Now in his mid-50s, violinist Nigel Kennedy seems determined to be a somewhat aged enfant horrible of music.
Memories of his Elgarian debut 27 years ago seem to hail from another epoch, as Nige cooks up yet another excruciation for whom one can only imagine are ardent music haters. Kennedy might describe The Four Elements as Vivaldi put to an electro beat but I suspect that Antonio, the red-headed priest, would not welcome this acknowledgement. There's so much that's nasty and noisy, from an Overture that limps from ersatz minimalism through bland wallpaper music to a ceilidh funk with the Beatles' Norwegian Wood, one uncredited rock classic stirred into the mix.
With The Four Elements, we have the additional horror of vocalists and lyrics. Words like "Earth is the mother of us all and source of every birth/Her creatures great or small are all of equal worth" are squirm-inducing enough, without the flat vocals of Xantone Blacq. After almost an hour of this crossover crudity, Kennedy's cheeky encore (It's Plucking Elemental) is almost a relief.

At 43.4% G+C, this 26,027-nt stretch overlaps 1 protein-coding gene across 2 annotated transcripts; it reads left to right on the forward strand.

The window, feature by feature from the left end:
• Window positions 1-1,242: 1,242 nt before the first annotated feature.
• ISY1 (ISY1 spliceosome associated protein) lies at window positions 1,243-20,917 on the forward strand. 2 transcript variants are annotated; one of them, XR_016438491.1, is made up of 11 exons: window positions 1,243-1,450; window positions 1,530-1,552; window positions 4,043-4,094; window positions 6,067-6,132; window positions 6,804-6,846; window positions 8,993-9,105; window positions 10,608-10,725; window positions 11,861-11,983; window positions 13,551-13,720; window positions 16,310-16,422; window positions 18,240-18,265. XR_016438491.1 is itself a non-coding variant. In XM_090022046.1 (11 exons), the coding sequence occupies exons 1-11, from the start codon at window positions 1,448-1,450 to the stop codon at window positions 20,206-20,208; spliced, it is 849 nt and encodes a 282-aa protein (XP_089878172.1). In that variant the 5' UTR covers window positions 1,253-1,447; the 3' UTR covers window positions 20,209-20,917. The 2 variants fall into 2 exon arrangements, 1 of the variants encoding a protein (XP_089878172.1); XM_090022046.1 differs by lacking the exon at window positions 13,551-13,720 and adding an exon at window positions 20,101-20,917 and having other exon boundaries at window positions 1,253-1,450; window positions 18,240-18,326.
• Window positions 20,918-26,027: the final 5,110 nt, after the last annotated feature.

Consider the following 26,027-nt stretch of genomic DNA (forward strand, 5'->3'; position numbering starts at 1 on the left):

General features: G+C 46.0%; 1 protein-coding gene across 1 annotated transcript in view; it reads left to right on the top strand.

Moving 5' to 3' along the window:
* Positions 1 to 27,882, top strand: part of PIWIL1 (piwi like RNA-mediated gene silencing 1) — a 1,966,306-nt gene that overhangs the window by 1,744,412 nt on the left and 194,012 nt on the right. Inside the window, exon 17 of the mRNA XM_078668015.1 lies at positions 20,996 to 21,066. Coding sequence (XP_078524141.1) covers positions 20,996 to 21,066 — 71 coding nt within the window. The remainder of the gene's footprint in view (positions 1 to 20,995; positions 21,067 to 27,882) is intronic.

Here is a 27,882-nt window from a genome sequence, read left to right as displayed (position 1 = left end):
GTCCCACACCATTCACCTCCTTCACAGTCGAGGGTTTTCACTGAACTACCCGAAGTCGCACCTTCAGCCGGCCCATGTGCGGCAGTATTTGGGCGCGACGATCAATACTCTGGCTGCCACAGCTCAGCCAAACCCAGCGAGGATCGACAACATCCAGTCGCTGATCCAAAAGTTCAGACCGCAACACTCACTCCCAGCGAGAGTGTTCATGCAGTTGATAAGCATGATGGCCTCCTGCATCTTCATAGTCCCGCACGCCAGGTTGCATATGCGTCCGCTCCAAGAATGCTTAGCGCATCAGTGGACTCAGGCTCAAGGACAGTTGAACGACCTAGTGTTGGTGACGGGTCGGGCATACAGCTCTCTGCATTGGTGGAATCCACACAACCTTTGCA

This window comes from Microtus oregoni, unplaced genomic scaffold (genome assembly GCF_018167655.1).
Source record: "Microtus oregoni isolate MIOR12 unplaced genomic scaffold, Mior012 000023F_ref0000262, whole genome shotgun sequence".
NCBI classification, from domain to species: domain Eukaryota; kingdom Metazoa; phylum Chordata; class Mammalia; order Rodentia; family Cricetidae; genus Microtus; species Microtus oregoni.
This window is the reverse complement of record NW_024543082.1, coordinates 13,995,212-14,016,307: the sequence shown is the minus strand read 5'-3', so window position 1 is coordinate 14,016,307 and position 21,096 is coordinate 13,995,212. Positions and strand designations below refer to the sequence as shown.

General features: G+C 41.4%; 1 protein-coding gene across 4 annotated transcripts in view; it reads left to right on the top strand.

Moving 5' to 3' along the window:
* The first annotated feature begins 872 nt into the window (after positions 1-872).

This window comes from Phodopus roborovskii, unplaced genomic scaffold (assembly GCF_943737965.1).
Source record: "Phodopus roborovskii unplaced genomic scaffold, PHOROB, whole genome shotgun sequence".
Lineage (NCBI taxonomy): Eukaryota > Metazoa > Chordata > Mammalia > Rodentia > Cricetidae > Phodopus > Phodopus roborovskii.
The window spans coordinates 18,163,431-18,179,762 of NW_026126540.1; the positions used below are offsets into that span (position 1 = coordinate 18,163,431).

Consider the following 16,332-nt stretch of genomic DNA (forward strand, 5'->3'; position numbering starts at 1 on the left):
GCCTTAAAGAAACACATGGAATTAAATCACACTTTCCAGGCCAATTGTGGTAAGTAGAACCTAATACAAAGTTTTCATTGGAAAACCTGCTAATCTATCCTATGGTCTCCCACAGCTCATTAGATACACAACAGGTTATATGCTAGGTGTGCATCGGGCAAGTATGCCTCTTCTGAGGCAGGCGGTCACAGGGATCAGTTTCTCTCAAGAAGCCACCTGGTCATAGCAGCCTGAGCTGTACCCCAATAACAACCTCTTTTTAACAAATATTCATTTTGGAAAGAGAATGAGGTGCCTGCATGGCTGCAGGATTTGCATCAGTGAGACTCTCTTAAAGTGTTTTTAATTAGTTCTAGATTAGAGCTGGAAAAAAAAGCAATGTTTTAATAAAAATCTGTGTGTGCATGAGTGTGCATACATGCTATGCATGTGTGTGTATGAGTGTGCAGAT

Andre Rieu's And the Waltz Goes On dishes up Vienna-flavoured bonbons for an audience unaware of the elegance and style of the great Strauss tradition.
An eviscerated Valse Triste is best avoided; a flabby waltz through Are You Lonesome Tonight could be a grim last dance at Graceland. Some of us worried when Sir Anthony Hopkins added Hannibal Lecter to his gallery of characters. Alas, he has sunk lower, penning a waltz for his friend Andre titled Dreaming of New Zealand. Floating over what sounds like a mash of Now Is The Hour and O Mio Babbino Caro, Hayley Westenra's anodyne, choirgirl vocalising is all that Marjorie Rieu's trite lyrics deserve.
Nigel Kennedy, The Four Elements (Sony)
Andre Rieu, And the Waltz Goes On (Polydor)
Verdict: Two disasters in the crossover lane